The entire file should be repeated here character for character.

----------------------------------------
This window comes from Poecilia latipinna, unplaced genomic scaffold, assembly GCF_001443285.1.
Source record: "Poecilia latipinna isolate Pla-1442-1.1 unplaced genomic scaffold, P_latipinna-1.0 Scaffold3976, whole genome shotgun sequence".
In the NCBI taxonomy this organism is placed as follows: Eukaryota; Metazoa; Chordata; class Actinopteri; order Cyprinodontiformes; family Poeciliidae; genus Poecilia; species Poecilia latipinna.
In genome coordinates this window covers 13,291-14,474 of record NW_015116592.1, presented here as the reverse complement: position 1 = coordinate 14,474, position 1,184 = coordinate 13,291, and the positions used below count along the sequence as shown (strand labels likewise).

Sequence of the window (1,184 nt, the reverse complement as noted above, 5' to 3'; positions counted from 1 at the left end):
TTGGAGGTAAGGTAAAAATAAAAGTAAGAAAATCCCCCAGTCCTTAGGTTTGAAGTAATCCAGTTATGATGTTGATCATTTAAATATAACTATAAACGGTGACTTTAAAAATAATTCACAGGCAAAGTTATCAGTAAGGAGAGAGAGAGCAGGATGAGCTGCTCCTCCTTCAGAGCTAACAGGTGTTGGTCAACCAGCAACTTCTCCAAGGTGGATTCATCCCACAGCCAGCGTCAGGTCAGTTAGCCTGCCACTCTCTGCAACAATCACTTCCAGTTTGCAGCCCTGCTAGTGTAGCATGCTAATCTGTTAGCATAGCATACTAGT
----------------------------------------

This window comes from Poecilia latipinna, unplaced genomic scaffold, assembly GCF_001443285.1.
Source record: "Poecilia latipinna isolate Pla-1442-1.1 unplaced genomic scaffold, P_latipinna-1.0 Scaffold3976, whole genome shotgun sequence".
In the NCBI taxonomy this organism is placed as follows: Eukaryota; Metazoa; Chordata; class Actinopteri; order Cyprinodontiformes; family Poeciliidae; genus Poecilia; species Poecilia latipinna.
In genome coordinates this window covers 13,291-14,474 of record NW_015116592.1, presented here as the reverse complement: position 1 = coordinate 14,474, position 1,184 = coordinate 13,291, and the positions used below count along the sequence as shown (strand labels likewise).

Sequence of the window (1,184 nt, the reverse complement as noted above, 5' to 3'; positions counted from 1 at the left end):
TTGGAGGTAAGGTAAAAATAAAAGTAAGAAAATCCCCCAGTCCTTAGGTTTGAAGTAATCCAGTTATGATGTTGATCATTTAAATATAACTATAAACGGTGACTTTAAAAATAATTCACAGGCAAAGTTATCAGTAAGGAGAGAGAGAGCAGGATGAGCTGCTCCTCCTTCAGAGCTAACAGGTGTTGGTCAACCAGCAACTTCTCCAAGGTGGATTCATCCCACAGCCAGCGTCAGGTCAGTTAGCCTGCCACTCTCTGCAACAATCACTTCCAGTTTGCAGCCCTGCTAGTGTAGCATGCTAATCTGTTAGCATAGCATACTAGT